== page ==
I was trip leader of the raft trip that came upon the kayaker. It was below devils staircase in a relatively calm section. Talking to her friends she swam above what we call horseshoe hole, the rapid around the corner from ansel watrous, she apparently recirculated in horseshoe hole and came out of the hole face down.
One of the kayakers with her swam out of his boat and carried her to shore. The kayakers thought she was underwater for 2-5 minutes. I was in the last raft, sweeping for the trip, and when I came around the corner shyler was giving cpr. He acted amazingly. It was only his second comercial trip ever, and he reacted calmly and quickly. He caught a small eddy and took over the resecitation. The kayakers with the lady weren't experienced in cpr, and Shyler is an emt-b. One of the customers on our trip was a paramedic, and he ended up staying with her in the ambulance until the helecopter got her. The kayakers had apparently been giving her cpr for 10-15 minutes before we got there, and we continued for another 20 before the ambulance came. All told she wasn't breathing and was without a heartbeat for about 40 minutes, but she responded to the AED and her heart began beating again before the helecopter picked her up at hewletts.
The canyon ambulance driver told us today that she is on a respirator in the hospitol with a heartbeat of her own, but unconscious still. I don't know what the outcome will be, but it is important to remember that in cold water metabolism slows and there is still a chance. Don't give up on the cpr. All of us on scene including the paramedic thought she was gone, but noone quit, and now she has a chance. Be careful and cautionus out there in all conditions.
Remember stuff can happen anywhere even in a class III section like lower mish. My sympathies go out to anyone who knew her. I hope all the best for her and her family.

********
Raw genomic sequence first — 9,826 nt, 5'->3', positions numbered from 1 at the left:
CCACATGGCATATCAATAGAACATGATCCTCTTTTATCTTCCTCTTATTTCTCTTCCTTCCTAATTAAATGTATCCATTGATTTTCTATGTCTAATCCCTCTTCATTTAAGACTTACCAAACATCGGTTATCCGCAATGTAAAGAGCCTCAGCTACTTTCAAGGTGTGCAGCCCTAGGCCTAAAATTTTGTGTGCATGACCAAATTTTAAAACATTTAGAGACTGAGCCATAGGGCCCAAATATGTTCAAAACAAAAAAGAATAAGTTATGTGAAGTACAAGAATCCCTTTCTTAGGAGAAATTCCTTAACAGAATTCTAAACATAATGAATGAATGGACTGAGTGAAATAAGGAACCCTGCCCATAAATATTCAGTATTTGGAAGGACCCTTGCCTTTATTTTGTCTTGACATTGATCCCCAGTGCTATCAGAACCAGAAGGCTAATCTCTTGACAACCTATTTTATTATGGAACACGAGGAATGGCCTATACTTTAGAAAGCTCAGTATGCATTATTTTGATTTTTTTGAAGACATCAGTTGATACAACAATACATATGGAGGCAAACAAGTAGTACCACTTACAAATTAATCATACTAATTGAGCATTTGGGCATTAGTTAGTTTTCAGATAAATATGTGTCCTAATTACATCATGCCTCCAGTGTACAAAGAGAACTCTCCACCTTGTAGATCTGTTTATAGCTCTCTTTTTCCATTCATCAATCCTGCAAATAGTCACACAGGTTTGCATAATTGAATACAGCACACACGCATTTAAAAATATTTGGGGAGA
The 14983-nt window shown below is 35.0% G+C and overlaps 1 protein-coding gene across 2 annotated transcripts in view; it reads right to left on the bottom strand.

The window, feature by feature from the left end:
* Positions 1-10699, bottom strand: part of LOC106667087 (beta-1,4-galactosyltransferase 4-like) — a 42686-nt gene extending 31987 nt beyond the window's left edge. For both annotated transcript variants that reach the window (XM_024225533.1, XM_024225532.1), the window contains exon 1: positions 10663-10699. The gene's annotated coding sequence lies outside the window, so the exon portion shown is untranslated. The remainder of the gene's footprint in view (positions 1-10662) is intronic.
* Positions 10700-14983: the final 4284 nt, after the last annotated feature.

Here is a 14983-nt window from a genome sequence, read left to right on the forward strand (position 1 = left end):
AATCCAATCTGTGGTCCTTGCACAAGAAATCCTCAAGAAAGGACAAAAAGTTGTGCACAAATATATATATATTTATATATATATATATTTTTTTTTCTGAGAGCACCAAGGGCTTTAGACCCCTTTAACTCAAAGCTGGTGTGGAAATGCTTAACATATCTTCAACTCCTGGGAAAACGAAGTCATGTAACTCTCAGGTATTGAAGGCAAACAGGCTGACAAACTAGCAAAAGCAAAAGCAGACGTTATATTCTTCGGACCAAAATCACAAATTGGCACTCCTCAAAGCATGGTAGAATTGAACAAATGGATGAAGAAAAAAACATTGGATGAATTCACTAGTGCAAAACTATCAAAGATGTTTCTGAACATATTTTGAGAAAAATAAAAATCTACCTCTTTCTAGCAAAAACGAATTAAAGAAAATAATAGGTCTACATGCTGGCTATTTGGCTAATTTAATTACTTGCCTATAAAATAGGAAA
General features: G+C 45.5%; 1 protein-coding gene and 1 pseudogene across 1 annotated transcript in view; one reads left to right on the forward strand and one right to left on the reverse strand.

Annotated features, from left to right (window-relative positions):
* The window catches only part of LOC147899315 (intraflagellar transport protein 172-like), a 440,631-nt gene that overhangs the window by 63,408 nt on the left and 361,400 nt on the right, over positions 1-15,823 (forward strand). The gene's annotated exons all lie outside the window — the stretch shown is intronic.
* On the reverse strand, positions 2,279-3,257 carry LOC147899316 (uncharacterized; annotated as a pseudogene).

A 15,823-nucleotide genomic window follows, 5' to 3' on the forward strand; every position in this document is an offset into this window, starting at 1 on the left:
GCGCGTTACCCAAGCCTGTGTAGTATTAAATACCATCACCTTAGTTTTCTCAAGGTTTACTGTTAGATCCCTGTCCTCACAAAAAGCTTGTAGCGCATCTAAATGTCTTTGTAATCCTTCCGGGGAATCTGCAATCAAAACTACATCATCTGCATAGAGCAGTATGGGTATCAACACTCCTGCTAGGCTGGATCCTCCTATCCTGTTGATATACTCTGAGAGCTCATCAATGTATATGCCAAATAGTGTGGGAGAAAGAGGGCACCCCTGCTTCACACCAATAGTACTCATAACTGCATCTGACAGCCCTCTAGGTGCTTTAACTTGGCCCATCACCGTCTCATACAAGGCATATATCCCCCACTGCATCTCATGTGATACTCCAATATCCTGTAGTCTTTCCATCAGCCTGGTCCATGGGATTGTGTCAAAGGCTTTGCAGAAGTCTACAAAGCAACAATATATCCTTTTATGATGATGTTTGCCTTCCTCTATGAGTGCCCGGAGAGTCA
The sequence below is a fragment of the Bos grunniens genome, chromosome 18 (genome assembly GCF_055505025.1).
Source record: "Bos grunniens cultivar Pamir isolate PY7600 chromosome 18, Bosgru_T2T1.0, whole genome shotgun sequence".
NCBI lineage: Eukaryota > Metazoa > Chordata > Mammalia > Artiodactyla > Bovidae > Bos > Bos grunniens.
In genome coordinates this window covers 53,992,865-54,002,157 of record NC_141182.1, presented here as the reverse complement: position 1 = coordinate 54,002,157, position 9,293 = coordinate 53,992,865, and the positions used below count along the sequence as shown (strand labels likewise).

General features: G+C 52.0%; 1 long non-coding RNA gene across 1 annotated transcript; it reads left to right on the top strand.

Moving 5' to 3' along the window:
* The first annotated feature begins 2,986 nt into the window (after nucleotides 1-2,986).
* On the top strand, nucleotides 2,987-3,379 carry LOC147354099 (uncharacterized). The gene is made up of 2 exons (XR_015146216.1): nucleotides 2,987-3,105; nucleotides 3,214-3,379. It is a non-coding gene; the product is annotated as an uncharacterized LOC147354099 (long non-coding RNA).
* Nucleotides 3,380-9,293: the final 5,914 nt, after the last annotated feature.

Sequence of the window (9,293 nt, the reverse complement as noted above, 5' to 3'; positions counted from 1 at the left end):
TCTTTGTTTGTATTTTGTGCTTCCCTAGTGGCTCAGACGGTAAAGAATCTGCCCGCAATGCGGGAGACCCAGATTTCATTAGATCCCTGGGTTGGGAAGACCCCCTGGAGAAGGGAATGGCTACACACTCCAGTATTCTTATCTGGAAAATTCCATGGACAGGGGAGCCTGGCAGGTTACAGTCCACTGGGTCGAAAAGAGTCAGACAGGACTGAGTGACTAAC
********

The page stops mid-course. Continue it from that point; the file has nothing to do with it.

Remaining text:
Fort Collins, CO Kayaker remains critical after plunge into Poudre
By CARI MERRILL CariMerrill@coloradoan.com
A kayaker pulled from the Poudre River following a kayaking accident Saturday remained in critical condition Sunday at Poudre Valley Hospital. Laurie Wirp, 48, of the Boulder area, did not have a pulse and was not breathing, said Bud Riggs, EMT intermediate with the Poudre Canyon Ambulance and one of the first on the scene. She was resuscitated at the scene and airlifted to PVH. According to a Larimer County Sheriff's report, Wirp was kayaking with three friends when her kayak apparently got caught in a water hole; the kayak flipped, plunging Wirp into the water.After being under water for an estimated two minutes, friends freed Wirt from the kayak, Riggs said. Wirt surfaced and then floated a ways down the river, said Don Nadow, Larimer County Sheriff's Office spokesman."When she surfaced, she wasn't struggling," Nadow said. "They don't know if she was unconscious or dazed."